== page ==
I'm not sure we should do this. I think we should reflect on what we actually plan to do - i.e. support the Wikimedia projects - and drop all mention of non-Wikimedia projects. AndrewRT 00:24, 15 July 2009 (UTC)

We have used Flickr, though, haven't we? For Wikipedia Loves Art? --Tango 02:59, 15 July 2009 (UTC)
Ditto Tango. Also, mentioning other projects has several benefits - it reduces the one-to-one link between us and the WMF (we're not all about Wikipedia), and it reduces the likelihood that CC will come back to us and say "you should narrow down your Objects to just include the WMF projects." Plus, I think it's good to show that we are using the broader tools on the web available to us to benefit our Object - we're not narrow-minded and thinking just of benefiting the WMF projects. Mike Peel 08:26, 15 July 2009 (UTC)
The purpose of Wikipedia Loves Art was never to create a set of free copyright photographs on Flickr. Flickr was only ever a conduit for getting the photos onto Commons. There isn't a single thing we've done, or proposed on Initiatives/Proposals or Initiatives/Ideas, which doesn't relate to Wikimedia. Wikimedia is what we do and what we are - hence our operating name. AndrewRT 17:09, 15 July 2009 (UTC)

Length of section C

When we applied to to HMRC, this section ended up being about 5 pages long. I suggest this is about the length we need to answer this section. Ignore the fact that it refers to "public benefit". What it means is - prove to us you're a charity. I suggest we include pretty much all of Submission to HMRC. AndrewRT 00:26, 15 July 2009 (UTC)

Whatever you do, don't ignore that fact! It is a fairly recent change to charity law that you have to pass the "public benefit test", that is in addition to having charitable objects. --Tango 03:00, 15 July 2009 (UTC)

The submission to HMRC was very much focused on responding to "The production of an encyclopaedia is not the charitable advancement of education" - however, my understanding of this section is that we don't need to defend that specific point, just talking in general about why our goals are for the public benefit. That said, it would be well worth including a copy of that correspondance with HMRC with the application, if that is possible. Mike Peel 08:19, 15 July 2009 (UTC)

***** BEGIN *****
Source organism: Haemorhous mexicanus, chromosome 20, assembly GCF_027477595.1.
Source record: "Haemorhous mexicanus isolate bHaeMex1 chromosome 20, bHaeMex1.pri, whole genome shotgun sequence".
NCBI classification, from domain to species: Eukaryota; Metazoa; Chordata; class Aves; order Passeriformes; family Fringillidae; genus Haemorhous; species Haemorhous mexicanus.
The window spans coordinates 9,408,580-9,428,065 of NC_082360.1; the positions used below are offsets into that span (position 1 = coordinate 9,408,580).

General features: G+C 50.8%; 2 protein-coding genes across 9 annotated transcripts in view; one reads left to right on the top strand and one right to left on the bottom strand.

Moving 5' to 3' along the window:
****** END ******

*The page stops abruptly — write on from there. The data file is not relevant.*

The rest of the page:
Have you read this guidance: "The Advancement of Education for the Public Benefit"? It makes some specific points about wikis, for instance, which may be worth addressing directly. AndrewRT 12:10, 15 July 2009 (UTC)
I can't read it, the file seems to be corrupt. I tried reloading it, but to no avail... --Tango 16:40, 15 July 2009 (UTC)
can you read the html version here? AndrewRT 17:06, 15 July 2009 (UTC)
Thanks! --Tango 17:47, 15 July 2009 (UTC)
From that page:
The provision of factual information in a library is capable of being education because, in that case, the information forms part of a structured arrangement of accessible resources for broader educational activities.
That seems highly relevant to our dispute with HMRC. Replace "library" with "encyclopaedia" and the reasons still hold. --Tango 18:00, 15 July 2009 (UTC)

Section C answer

Please pick and choose words, sentances and sections that are good to include:

Wikimedia UK is a novel form of educational charity. Many studies point out that certain groups are at risk of disempowerment in britain today, because of lack of equal access to information and knowledge. This includes minority language groups, remote groups, groups that lack access to high quality educational facilities, books, textbooks, and information, and those in areas of troubled teaching.